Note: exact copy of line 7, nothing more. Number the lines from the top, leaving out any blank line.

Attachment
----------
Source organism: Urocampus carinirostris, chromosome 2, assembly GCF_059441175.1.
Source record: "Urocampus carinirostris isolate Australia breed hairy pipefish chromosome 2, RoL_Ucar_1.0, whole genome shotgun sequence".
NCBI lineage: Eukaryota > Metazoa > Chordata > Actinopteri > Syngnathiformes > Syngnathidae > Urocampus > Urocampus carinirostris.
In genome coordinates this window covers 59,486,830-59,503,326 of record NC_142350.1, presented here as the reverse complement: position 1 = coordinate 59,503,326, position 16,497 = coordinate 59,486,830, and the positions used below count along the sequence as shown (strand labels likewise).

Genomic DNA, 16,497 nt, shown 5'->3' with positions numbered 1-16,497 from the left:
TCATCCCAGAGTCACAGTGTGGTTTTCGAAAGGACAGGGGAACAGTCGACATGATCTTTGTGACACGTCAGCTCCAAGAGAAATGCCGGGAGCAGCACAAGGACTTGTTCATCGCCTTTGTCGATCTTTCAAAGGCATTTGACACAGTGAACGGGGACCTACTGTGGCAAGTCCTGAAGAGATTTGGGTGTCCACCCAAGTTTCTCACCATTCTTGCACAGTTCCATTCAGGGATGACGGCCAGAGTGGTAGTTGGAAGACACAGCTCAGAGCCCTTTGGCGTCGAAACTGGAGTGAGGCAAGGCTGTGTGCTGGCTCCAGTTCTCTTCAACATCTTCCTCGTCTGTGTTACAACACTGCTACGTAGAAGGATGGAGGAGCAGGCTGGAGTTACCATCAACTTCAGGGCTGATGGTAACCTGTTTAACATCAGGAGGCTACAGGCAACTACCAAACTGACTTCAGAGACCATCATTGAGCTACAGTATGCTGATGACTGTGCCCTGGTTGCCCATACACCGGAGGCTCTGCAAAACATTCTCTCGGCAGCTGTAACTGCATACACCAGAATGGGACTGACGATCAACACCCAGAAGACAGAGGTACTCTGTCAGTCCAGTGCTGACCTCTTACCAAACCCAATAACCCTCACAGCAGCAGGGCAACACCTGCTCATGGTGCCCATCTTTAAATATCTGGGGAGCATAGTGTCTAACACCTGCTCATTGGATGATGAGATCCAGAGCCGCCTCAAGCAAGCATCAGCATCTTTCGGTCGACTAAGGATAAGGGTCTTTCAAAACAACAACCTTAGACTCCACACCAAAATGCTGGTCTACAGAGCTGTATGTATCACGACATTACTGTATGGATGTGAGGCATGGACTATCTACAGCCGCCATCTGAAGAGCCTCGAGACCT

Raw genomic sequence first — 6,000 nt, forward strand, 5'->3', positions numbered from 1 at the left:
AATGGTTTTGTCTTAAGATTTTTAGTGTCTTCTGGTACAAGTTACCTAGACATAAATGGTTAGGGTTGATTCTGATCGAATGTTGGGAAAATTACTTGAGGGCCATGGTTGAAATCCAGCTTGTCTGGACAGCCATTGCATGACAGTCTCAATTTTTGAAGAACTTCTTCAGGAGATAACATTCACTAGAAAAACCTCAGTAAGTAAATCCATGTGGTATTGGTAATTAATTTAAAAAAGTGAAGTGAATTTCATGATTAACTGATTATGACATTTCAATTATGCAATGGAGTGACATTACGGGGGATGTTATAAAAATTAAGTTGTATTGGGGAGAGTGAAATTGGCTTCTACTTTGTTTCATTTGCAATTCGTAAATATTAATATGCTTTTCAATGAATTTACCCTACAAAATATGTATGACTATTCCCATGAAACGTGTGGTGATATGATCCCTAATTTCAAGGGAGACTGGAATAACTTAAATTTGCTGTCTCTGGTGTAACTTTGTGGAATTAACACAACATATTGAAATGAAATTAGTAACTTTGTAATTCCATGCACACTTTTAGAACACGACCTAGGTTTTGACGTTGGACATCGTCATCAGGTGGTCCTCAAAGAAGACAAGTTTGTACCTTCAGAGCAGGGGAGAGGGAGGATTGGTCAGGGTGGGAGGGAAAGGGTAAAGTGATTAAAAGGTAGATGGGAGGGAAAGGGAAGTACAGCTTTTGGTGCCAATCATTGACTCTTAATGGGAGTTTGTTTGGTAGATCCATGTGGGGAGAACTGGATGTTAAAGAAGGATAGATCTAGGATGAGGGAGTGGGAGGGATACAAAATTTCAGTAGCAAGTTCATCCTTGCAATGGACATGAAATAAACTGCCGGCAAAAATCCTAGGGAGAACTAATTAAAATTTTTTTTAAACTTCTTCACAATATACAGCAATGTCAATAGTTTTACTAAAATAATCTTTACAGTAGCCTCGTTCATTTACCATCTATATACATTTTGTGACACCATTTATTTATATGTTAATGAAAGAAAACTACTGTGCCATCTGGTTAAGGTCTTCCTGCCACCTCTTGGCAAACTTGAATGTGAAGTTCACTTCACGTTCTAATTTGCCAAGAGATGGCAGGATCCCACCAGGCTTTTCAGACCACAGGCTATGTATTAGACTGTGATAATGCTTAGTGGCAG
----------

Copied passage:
Raw genomic sequence first — 6,000 nt, forward strand, 5'->3', positions numbered from 1 at the left: